The problem statement is as follows:

Can we determine precisely the number of elements less than the mean in a list $A$ of $n$ numbers in only one pass through the array (starting at $A_1$ and ending at $A_n$) with only constant memory?

By "constant memory" I mean a constant number of $O(m \log_2 n)$ bit words where $m$ is the number of bits to represent the largest value in $A$. Some other things to consider:

  1. Assume $m$ is non-constant and $m \geq \log_2 n$. If $m$ were constant, we could not even count $n$ as Yuval mentioned.
  2. Assume values in $A$ are integers, but does it affect the problem if they are rational, or real valued?
  3. Assume values in $A$ are uniform random. It helps if they are uniform random because we can get a tight confidence bound with a constant number of elements. How high of a confidence bound can we get?
  4. Time complexity does not matter. You can spend as much time as you want on a particular $A_i$ if that helps, but once you move to $A_{i+1}$ you cannot go back unless you have stored $A_i$ in one of your constant memory words.
  5. What if the values in $A$ are non-uniform random with distribution is unknown? What if the distribution is known?
  6. What if we are not constrained to going from $A_1$ to $A_n$, perhaps we could randomly sample and get a tight confidence bound even if the distribution is non-uniform?
  7. What if instead of mean, we wanted values less than median? Does this help at all?

It's clear with 2 passes through the array we can get this value precisely with no probability involved. With one pass through the array this seems not be possible, but I am not sure. You could create an adversary that waits until the last element to give it an extreme value and throw off all previous calculations. However, with a uniform distribution this is limited. Any thoughts on these variations or an answer under the assumptions provided would be appreciated.

  • $\begingroup$ (1) If you only have constant memory, then you can't even count up to $n$. You can't represent the output within your memory. (2) If $m$ is constant, your model is just a DFA. $\endgroup$ Commented Apr 11, 2019 at 20:12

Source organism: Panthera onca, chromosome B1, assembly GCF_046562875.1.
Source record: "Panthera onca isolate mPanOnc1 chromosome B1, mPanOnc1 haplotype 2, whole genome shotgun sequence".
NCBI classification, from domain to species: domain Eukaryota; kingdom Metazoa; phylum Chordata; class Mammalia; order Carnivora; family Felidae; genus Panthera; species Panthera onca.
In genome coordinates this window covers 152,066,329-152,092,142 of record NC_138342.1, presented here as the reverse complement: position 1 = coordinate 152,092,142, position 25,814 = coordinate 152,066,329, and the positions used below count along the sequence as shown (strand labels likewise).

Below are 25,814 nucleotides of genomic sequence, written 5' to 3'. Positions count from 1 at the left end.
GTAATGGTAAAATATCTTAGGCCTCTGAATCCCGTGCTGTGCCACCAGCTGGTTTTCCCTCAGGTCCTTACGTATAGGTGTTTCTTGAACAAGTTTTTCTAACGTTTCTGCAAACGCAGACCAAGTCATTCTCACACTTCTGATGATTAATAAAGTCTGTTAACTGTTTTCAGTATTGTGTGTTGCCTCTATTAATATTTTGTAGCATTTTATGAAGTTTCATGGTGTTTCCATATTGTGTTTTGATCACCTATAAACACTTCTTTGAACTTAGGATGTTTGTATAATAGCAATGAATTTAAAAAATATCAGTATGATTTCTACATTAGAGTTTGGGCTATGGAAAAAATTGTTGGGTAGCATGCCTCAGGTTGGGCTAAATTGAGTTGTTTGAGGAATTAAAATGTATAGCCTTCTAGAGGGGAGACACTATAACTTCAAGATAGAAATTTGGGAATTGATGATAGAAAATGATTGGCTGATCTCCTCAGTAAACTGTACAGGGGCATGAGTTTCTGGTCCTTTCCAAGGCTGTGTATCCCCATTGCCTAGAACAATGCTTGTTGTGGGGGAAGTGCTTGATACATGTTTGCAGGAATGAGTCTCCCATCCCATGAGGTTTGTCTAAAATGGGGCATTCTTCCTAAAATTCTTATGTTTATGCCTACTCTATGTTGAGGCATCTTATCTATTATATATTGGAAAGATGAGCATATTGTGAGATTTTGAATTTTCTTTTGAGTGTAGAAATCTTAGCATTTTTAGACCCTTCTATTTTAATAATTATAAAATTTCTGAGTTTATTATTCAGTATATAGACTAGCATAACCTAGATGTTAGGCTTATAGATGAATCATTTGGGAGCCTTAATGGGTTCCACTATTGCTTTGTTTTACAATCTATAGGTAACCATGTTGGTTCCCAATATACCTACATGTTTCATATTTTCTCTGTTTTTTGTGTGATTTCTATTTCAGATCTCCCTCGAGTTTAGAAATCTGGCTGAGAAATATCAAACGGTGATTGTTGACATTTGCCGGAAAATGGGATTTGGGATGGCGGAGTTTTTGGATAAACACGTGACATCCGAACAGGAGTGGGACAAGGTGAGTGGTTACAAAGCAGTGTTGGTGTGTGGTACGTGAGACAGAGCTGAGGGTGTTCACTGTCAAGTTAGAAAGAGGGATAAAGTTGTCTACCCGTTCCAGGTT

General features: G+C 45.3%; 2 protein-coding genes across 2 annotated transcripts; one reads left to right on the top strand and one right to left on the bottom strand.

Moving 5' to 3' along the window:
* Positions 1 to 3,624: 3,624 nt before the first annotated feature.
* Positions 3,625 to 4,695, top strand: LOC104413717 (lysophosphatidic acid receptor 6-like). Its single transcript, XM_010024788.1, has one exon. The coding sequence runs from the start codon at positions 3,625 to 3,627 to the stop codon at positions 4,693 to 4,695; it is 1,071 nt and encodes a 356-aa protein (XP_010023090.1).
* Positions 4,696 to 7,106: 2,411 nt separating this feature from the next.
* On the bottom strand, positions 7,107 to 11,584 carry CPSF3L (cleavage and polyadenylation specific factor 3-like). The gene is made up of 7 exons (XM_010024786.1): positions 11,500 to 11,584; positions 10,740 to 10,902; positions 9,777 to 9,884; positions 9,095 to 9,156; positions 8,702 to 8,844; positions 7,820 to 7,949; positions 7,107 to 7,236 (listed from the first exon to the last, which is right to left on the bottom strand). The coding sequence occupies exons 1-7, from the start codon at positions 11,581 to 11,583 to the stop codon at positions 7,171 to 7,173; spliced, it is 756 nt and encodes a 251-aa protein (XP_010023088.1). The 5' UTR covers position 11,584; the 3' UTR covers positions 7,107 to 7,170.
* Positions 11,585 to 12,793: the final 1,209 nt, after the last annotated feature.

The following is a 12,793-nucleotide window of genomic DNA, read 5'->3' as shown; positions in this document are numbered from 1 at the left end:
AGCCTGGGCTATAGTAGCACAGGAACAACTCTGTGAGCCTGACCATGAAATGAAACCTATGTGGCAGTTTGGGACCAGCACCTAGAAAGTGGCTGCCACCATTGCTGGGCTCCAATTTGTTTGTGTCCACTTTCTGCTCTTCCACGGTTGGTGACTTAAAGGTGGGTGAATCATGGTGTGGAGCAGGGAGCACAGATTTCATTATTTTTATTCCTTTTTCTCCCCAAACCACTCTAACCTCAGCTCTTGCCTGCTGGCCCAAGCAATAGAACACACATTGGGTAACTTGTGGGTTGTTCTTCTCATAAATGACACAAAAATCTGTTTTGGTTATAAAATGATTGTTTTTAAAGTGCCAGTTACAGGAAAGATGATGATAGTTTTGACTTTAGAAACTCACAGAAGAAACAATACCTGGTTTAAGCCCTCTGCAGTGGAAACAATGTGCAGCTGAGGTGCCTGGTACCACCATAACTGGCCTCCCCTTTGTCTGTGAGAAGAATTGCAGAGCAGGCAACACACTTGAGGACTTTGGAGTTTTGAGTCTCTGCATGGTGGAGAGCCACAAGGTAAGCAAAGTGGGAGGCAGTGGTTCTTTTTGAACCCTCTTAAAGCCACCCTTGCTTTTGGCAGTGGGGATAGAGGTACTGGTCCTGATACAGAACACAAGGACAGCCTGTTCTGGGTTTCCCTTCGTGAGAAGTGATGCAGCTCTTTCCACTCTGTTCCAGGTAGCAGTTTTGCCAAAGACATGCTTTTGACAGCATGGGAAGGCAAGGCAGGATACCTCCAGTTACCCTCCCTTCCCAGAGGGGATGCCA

• $\begingroup$ @YuvalFilmus that's a good point, I missed an assumption that $m \geq \log_2 n$, and by that notion $m$ would no longer be constant. $\endgroup$
    – ryan
    Commented Apr 11, 2019 at 20:23
  • $\begingroup$ @YuvalFilmus Would $m \geq \log_2 n$ be too few bits, still? Maybe we couldn't even compute the mean explicitly with this few bits. My goal for requiring constant memory is to prevent someone from "saving" the array elsewhere to go back over. I would like to provide enough memory do necessary operations, without "cheating" in a sense. $\endgroup$
    – ryan
    Commented Apr 11, 2019 at 20:30
  • $\begingroup$ You can compute the sum using $O(m\log n)$ bits, so the two-pass algorithm does work. $\endgroup$ Commented Apr 11, 2019 at 21:35
  • $\begingroup$ @YuvalFilmus I think thats a fair assumption to make. So a constant number of $O(m \log n)$ bit words are allowed, but only 1 pass through. $\endgroup$
    – ryan
    Commented Apr 11, 2019 at 21:39

1 Answer 1


Consider an algorithm for arrays of length $n$ consisting of entries from $0$ to $n$, and using space $S$ bits.

Suppose that the first half of the array consists of pairs $a,n-a$ (where $a \leq n/2$). By choosing the second half appropriately, we can make the average of the entire array anything from $n/4$ to $3n/4$ (discretized to multiples of $1/n$). In particular, the state of the memory after reading the first half should store the number of pairs with $n/4 \leq a \leq n/2$. For every non-empty subset of $\{n/4,\ldots,n/2\}$, we can construct a first half of the array which contains exactly these values of $a$. This shows that the number of first halves that are pairwise distinguishable is at least $2^{n/4}$, hence $S = \Omega(n)$.

A very similar construction establishes an $\Omega(n)$ lower bound even when replacing the mean with the median.

  • $\begingroup$ That's a good explanation of the information theoretic lower bound. So we must break the "constant" memory constraint to derive a precise count. As a variant mentioned above, how high of a confidence bound could we get on our solution if we allow a constant amount of $O(m \log n)$? $\endgroup$
    – ryan
    Commented Apr 12, 2019 at 0:02
  • $\begingroup$ Definitely an interesting question. $\endgroup$ Commented Apr 12, 2019 at 11:34

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